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Collecting the most important results of about 80 empirical merger studies, this study condenses the bewildering spectrum of results to 18 stylized facts. Most important, no more than a quarter of the mergers increase consumer welfare; another quarter increase profits at the cost of consumers;...
The Tichy review needs to be placed in a broader conceptual framework. Declining transportation and communication costs have globalized markets. Technological changes including Internet developments have transformed industries and blurred industry boundaries. Such change forces have required...
Tichy's review of the evidence presents at best a very mixed picture of the “success” of mergers as a corporate strategy. However, care should be taken not to interpret this as a case for crudely prohibitive competition policy. A simple framework is developed to show that mergers anticipating...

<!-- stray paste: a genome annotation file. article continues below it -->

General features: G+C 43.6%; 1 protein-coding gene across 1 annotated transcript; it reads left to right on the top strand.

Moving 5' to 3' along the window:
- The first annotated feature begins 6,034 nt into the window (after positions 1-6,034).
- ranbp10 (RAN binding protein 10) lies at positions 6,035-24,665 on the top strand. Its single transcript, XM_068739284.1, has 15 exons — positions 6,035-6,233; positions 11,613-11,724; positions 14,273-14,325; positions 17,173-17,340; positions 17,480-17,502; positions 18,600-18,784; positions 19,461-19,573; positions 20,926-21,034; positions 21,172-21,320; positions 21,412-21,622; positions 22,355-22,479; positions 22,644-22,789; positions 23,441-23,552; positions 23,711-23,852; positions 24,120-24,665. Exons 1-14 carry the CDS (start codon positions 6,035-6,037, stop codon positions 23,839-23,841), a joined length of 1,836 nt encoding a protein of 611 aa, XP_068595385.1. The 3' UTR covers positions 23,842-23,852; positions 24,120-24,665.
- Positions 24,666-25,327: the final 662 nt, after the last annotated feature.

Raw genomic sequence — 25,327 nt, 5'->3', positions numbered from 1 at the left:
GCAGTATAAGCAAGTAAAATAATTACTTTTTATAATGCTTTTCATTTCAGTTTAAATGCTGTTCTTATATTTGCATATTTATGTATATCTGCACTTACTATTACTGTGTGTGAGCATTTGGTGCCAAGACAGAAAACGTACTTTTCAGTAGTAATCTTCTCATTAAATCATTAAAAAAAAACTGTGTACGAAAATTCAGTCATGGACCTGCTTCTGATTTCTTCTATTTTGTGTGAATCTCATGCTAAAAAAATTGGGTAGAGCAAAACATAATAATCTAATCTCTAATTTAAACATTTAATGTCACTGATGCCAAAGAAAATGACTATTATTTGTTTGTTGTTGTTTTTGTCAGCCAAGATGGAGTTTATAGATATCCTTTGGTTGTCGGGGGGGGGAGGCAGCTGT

This paper responds to Tichy's analysis of M&A activity and in particular to the lessons Tichy draws from his review. The paper focuses on a number of policy conclusions reached by Tichy, which I believe are in sharp contrast with the current “consensus” on the economic analysis of potentially...
Responding to the comments of Coscelli, Lyons and Weston, I argue: (1) The aim of my paper was not primarily to discuss recent competition policy, but to extract stylized facts and compare them to theory; (2) utilizing all empirical merger studies published in refereed journals, instead of only...
I present a model of optimal product-market competition policy when industries differ in the potential for quality-improving technological advance. In a two-period, model, a competition authority with limited resources administers a deterrence-based competition policy toward two industries. In...
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